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Get to Know a Student Nurse: Lisa Novak, student nurse at Villanova University in Villanova, Penn.

Special Student Issue

Novak is slated to graduate in May 2014.

Q. When did you decide to pursue a career in nursing and why?

A. In high school, I knew I wanted to work in healthcare and that I wanted to help people. I’ve always been empathetic to others, showing compassion and comfort to those in need. It gives me a sense of personal satisfaction. Additionally, I’ve always found science and healthcare interesting. After researching various professions, I was inspired by nursing’s approach to patient-centered care, the ability to form nurse-patient relationships, and the emphasis on health promotion and education.

Seeing the impact that nursing role models – such as my grandmother and aunt – can have on their patients, as well as their friends and family, motivated me to look further into the profession. Once I understood the vast opportunities that nursing presented, I knew my next goal in life was to apply to Villanova University to become a nurse.

Q. What have you enjoyed most about your time as a student nurse?

A. Learning about nursing and participating in clinical rounds was an enjoyable part of my experience, but the most exciting part of being a student nurse was joining the Student Nurses’ Association of Pennsylvania at Villanova (SNAP Villanova). Joining the professional nursing organization on my campus opened a wide range of opportunities for me and allowed me to further become involved in the National Student Nurses’ Association (NSNA).

Through my involvement with these organizations, I have had the opportunity to meet wonderful current and future nurse leaders throughout my school community, as well as throughout the country. I have been given the opportunity to learn about other students’ experiences and career goals, opening my eyes to parts of the nursing community I would have otherwise never known about.

One of the most important lessons I have learned as a student nurse is that this profession requires a commitment to lifelong learning. Education is the foundation of being a successful nurse.

Q. What were some of the most important lessons you learned at the NSNA MidYear Conference?

A. I have been attending these conferences for years now, and there are always opportunities to learn something new or to meet a new person. NSNA provides students with many opportunities to network and to grow as future professionals.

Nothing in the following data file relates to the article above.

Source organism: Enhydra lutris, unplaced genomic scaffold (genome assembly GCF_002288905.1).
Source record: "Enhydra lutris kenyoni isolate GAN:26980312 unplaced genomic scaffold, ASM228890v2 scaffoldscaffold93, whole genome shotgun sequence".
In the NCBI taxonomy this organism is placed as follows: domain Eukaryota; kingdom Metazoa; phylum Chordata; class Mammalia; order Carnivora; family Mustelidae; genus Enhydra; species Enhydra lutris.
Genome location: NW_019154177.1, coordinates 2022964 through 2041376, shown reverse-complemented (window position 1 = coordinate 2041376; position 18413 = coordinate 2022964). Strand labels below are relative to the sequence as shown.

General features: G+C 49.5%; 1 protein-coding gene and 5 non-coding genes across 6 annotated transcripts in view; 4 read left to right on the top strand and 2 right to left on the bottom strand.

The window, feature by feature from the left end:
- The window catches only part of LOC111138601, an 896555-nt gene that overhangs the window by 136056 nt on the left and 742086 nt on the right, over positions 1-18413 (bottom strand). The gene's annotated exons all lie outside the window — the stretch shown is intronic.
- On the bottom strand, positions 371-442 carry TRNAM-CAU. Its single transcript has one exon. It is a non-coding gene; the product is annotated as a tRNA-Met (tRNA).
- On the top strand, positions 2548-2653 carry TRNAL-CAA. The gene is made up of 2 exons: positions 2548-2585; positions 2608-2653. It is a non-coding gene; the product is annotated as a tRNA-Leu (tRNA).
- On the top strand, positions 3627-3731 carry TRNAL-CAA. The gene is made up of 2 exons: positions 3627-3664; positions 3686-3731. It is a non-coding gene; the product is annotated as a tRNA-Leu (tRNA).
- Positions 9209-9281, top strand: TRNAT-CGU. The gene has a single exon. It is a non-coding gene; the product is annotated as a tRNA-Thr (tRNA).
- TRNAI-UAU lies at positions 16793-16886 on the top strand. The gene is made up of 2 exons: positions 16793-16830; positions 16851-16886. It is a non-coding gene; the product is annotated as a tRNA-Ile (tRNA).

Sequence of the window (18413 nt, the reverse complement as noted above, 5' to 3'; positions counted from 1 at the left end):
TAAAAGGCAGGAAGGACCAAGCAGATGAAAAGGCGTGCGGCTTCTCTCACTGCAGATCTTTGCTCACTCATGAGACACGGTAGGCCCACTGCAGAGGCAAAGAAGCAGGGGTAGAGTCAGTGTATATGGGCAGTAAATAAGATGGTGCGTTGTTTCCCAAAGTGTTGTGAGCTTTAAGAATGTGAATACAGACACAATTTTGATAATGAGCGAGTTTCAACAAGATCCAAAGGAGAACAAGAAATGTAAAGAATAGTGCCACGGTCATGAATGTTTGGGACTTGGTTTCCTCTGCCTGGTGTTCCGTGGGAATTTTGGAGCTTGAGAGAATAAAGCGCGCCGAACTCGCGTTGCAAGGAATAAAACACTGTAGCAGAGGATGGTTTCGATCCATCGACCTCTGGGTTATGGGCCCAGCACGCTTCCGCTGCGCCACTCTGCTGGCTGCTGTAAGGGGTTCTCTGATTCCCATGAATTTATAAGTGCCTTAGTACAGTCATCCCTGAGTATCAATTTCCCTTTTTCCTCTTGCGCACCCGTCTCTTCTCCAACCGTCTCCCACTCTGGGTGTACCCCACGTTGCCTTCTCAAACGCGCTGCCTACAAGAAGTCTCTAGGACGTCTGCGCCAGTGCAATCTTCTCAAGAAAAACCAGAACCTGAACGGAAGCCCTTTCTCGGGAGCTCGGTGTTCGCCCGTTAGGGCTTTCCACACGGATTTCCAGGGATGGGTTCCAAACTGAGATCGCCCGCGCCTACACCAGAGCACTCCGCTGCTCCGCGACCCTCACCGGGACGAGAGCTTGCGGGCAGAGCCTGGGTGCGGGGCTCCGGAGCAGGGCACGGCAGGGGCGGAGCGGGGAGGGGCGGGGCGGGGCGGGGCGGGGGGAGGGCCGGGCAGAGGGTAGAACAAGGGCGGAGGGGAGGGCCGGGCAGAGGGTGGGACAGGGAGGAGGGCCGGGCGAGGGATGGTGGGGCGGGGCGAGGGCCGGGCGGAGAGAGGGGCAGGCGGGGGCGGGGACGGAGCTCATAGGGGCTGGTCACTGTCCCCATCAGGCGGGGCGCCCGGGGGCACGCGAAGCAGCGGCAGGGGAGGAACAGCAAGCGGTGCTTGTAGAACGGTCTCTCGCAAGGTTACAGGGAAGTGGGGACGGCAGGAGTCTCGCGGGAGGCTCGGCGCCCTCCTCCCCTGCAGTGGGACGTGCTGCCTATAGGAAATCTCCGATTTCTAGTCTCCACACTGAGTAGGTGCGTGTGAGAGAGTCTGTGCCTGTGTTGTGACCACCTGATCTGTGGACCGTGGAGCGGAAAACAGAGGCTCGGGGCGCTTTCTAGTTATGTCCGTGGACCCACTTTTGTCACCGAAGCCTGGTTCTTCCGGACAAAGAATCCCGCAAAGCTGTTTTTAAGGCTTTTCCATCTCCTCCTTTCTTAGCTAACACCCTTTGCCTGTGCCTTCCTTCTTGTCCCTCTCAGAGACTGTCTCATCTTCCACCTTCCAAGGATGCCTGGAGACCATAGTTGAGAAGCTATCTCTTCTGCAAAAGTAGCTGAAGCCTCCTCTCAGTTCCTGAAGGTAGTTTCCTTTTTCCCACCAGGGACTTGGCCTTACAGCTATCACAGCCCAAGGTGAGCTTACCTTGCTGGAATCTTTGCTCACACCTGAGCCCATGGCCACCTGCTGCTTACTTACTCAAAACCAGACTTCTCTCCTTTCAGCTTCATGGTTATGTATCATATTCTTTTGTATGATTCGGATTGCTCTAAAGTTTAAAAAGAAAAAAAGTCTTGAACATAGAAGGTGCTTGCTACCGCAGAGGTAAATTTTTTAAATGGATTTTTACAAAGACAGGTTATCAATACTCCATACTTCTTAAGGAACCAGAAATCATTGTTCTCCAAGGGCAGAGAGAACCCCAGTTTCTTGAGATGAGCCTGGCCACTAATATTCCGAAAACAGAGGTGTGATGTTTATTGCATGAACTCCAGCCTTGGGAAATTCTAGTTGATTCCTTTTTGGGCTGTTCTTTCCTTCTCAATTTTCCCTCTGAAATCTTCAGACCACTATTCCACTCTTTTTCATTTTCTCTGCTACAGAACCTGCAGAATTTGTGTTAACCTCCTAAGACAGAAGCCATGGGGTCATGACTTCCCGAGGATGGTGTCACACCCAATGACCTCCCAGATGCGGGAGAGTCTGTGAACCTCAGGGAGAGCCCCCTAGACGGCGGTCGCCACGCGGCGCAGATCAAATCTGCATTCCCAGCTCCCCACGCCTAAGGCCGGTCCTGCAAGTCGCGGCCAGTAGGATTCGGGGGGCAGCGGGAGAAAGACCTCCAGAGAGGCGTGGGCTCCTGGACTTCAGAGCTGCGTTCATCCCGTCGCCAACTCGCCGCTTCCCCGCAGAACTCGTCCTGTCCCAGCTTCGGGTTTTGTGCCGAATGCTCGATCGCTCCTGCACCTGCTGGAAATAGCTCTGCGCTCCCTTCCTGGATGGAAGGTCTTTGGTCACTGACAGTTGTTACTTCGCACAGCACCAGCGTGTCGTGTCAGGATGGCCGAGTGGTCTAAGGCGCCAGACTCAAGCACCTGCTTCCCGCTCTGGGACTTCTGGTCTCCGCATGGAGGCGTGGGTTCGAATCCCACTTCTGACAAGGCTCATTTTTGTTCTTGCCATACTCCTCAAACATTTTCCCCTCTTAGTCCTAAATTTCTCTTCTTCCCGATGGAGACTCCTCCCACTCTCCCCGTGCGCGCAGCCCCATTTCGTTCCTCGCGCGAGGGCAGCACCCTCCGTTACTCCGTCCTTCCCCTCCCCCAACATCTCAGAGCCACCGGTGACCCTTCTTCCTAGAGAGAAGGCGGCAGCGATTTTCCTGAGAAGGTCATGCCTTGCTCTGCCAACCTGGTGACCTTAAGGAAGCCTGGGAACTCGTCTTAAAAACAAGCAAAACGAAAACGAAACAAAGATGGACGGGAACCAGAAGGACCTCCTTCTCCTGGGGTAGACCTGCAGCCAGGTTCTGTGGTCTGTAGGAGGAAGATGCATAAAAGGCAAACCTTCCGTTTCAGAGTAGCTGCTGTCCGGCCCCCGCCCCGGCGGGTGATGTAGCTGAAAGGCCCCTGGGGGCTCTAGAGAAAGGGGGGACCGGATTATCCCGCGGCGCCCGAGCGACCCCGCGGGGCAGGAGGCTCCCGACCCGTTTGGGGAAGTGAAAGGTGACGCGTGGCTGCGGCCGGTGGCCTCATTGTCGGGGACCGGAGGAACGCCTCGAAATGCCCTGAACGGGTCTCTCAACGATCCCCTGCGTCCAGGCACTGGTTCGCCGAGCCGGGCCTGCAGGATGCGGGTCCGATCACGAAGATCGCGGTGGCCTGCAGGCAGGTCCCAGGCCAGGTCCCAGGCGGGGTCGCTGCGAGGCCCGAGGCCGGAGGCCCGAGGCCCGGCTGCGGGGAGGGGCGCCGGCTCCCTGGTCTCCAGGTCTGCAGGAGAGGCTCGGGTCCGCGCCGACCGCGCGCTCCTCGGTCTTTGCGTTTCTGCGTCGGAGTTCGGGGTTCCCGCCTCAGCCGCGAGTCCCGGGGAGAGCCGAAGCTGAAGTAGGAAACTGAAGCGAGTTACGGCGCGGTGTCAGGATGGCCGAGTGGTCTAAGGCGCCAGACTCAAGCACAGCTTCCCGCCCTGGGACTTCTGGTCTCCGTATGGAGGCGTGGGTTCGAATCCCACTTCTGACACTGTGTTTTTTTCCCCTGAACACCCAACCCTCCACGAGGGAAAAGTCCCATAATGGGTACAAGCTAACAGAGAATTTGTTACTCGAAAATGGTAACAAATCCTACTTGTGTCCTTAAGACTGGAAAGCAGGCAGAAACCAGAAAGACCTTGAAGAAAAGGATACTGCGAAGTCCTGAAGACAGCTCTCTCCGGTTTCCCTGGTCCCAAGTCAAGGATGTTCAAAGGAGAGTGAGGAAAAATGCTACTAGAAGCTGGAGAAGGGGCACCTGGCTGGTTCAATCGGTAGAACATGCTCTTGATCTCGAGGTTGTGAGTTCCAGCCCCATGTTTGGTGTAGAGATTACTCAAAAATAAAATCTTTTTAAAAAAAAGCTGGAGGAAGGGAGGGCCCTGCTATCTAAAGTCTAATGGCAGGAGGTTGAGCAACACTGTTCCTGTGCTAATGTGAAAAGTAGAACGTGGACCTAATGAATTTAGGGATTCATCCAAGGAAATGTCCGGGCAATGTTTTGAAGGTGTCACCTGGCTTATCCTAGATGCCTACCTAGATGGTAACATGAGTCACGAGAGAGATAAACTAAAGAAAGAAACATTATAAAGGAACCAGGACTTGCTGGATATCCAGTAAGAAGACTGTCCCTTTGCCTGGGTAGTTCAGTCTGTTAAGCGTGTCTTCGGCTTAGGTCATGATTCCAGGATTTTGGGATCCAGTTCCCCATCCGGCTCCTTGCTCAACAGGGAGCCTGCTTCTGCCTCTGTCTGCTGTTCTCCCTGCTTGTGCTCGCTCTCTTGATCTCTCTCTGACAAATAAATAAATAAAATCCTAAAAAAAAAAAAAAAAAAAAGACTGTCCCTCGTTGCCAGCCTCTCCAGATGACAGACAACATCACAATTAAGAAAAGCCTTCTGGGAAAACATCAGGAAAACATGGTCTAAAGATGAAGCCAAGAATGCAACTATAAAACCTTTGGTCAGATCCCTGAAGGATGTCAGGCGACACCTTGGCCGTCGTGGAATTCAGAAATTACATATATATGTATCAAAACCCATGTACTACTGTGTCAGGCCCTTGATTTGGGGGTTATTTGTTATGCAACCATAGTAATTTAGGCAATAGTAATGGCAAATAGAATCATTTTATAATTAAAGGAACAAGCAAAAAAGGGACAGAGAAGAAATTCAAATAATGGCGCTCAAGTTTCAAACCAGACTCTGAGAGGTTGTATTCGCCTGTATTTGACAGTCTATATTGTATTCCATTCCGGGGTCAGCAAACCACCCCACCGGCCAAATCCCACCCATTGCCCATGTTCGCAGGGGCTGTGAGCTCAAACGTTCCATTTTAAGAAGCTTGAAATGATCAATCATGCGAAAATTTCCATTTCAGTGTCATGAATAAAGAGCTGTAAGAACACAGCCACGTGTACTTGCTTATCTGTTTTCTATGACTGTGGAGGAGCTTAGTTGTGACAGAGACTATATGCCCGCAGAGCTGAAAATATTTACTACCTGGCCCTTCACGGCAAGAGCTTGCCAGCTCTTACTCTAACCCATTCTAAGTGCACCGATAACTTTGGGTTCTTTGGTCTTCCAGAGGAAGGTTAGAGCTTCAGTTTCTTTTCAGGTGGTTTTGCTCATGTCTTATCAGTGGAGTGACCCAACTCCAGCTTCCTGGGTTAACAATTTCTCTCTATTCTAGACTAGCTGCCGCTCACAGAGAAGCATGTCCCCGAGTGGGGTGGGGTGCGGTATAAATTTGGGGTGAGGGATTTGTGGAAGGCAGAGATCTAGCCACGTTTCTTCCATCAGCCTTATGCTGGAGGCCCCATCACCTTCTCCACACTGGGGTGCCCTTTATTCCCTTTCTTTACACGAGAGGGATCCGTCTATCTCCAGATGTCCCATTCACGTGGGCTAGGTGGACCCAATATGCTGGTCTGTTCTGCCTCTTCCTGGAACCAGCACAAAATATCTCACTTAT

This year’s MidYear Conference focused on “Navigating The Journey to Your Future Career.” Not only did I meet wise advisors who gave me guided direction as I look toward graduation, but I also progressed by simply attending the general sessions. The keynote speaker, Sue DeLaune, MN, RN, was particularly helpful, as she spoke on the difficulties that many new graduates encounter and how to best deal with them. Not only did I take away great advice about the fundamental actions I must take in the coming year, but I also came back enlightened about how to care for myself and set myself up for success and happiness.

Q. How will you apply those learnings to school and your future as a nurse?

A. I found MidYear exceptionally helpful in my professional development as a student nurse and as I look toward the future. I came home from Louisville much more prepared for planning my future past graduation. I learned about essential fundamental actions I must take to not only obtain a position as a RN but also how to best select a graduate school.

DeLaune also spoke about laughter being the best medicine, about having confidence and belief in your skills, and about conquering fears. She also read a quote by Winston Churchill – “success is failure after failure without giving up enthusiasm” – which was truly empowering. I will remember her presentation and that quote as I start my nursing career.

Q. What advice can you give to prospective student nurses?

A. Nursing is a challenging but very rewarding profession. It requires dedication to learning and effective communication skills, compassion and strong interpersonal skills. The best advice I can offer to prospective student nurses is to find a mentor and to never be afraid to ask questions. Building a relationship with a mentor who will provide wisdom, advice, enthusiasm and excitement for the profession provides motivation and stability to the experience. If possible, shadow your mentor to gain a better understanding of their opportunities, responsibilities and daily activities as a nurse.

While the academic component of nursing is definitely important, discovering your own unique qualities, leadership skills and values is essential to becoming a successful nurse. Furthermore, asking questions about various programs, clinical opportunities and leadership development opportunities is essential to discovering the right nursing program for you. Reach out to current students and ask about their experiences and recommendations to best understand each program.

The final piece of advice I have is to enjoy the process and to never give up on your dream of becoming a nurse. It is not an easy process, but it is most definitely worth it!

Q. Where do you see yourself 10 years from now in your career?

A. A career goal of mine is to become an acute care nurse practitioner working with cardiac patients. I hope to practice as a nurse practitioner while being active in a professional nursing organization. Professional nursing organizations are essential to the future of nursing and being an active member allows you to meet various nurse leaders and learn from their experiences. I hope to continue discovering all that the profession of nursing has to offer 10 years from now.

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